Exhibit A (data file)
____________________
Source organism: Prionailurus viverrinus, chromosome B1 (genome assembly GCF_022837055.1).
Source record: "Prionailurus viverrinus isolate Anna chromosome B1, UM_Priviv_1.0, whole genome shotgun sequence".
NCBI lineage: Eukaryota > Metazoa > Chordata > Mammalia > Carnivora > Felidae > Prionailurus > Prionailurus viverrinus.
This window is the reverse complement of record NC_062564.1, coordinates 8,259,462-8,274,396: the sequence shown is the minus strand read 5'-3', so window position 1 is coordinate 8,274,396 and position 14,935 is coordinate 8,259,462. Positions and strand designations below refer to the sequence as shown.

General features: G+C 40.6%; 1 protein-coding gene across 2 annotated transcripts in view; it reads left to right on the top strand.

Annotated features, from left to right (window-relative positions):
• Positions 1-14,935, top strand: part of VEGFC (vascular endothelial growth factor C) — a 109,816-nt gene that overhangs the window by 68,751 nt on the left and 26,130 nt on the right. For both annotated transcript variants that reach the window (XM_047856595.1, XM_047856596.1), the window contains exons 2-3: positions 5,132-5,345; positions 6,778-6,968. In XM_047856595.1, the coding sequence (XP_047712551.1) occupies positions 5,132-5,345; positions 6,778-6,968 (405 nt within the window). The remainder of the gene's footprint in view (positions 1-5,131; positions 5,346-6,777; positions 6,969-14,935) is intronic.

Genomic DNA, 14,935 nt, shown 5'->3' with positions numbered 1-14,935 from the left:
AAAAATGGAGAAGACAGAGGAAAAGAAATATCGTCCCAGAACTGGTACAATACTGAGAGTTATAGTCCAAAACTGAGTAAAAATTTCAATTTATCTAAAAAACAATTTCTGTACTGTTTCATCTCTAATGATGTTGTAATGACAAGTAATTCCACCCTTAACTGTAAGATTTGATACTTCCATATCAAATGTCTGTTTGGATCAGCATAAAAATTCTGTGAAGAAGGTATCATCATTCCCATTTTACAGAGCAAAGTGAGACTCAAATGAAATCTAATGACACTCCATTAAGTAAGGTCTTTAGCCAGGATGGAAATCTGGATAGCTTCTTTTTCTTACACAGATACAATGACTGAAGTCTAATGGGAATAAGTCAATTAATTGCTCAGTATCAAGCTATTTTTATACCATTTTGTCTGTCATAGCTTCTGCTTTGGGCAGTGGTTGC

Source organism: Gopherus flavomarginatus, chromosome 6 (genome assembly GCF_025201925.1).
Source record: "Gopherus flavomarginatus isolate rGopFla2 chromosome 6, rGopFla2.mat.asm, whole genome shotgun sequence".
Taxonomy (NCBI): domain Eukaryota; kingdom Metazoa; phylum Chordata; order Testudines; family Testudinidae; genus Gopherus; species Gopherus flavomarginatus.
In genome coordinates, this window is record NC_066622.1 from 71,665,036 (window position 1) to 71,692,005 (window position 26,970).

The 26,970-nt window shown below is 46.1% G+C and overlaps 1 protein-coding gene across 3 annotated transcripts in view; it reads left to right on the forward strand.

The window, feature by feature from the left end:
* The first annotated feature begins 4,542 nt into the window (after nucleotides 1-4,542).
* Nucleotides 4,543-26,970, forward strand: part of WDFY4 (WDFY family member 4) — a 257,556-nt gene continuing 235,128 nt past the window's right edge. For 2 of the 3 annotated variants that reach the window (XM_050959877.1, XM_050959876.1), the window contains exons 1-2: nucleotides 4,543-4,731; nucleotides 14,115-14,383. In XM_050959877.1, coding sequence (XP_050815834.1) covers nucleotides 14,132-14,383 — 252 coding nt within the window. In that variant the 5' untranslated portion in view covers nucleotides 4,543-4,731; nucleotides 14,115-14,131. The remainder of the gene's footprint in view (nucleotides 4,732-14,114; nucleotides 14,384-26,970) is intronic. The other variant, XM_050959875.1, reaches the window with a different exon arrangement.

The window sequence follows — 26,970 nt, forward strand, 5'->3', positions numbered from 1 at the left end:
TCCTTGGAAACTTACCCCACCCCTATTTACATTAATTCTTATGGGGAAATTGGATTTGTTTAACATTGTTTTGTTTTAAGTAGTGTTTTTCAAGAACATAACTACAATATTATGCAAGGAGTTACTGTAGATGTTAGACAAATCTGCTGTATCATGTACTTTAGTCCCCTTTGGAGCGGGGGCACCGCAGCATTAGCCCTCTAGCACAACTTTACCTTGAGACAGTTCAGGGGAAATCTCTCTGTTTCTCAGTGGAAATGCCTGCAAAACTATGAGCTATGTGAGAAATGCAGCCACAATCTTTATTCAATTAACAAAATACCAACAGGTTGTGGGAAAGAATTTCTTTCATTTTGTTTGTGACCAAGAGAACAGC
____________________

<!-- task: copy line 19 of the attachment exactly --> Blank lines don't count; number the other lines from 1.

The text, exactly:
TCCTTGGAAACTTACCCCACCCCTATTTACATTAATTCTTATGGGGAAATTGGATTTGTTTAACATTGTTTTGTTTTAAGTAGTGTTTTTCAAGAACATAACTACAATATTATGCAAGGAGTTACTGTAGATGTTAGACAAATCTGCTGTATCATGTACTTTAGTCCCCTTTGGAGCGGGGGCACCGCAGCATTAGCCCTCTAGCACAACTTTACCTTGAGACAGTTCAGGGGAAATCTCTCTGTTTCTCAGTGGAAATGCCTGCAAAACTATGAGCTATGTGAGAAATGCAGCCACAATCTTTATTCAATTAACAAAATACCAACAGGTTGTGGGAAAGAATTTCTTTCATTTTGTTTGTGACCAAGAGAACAGC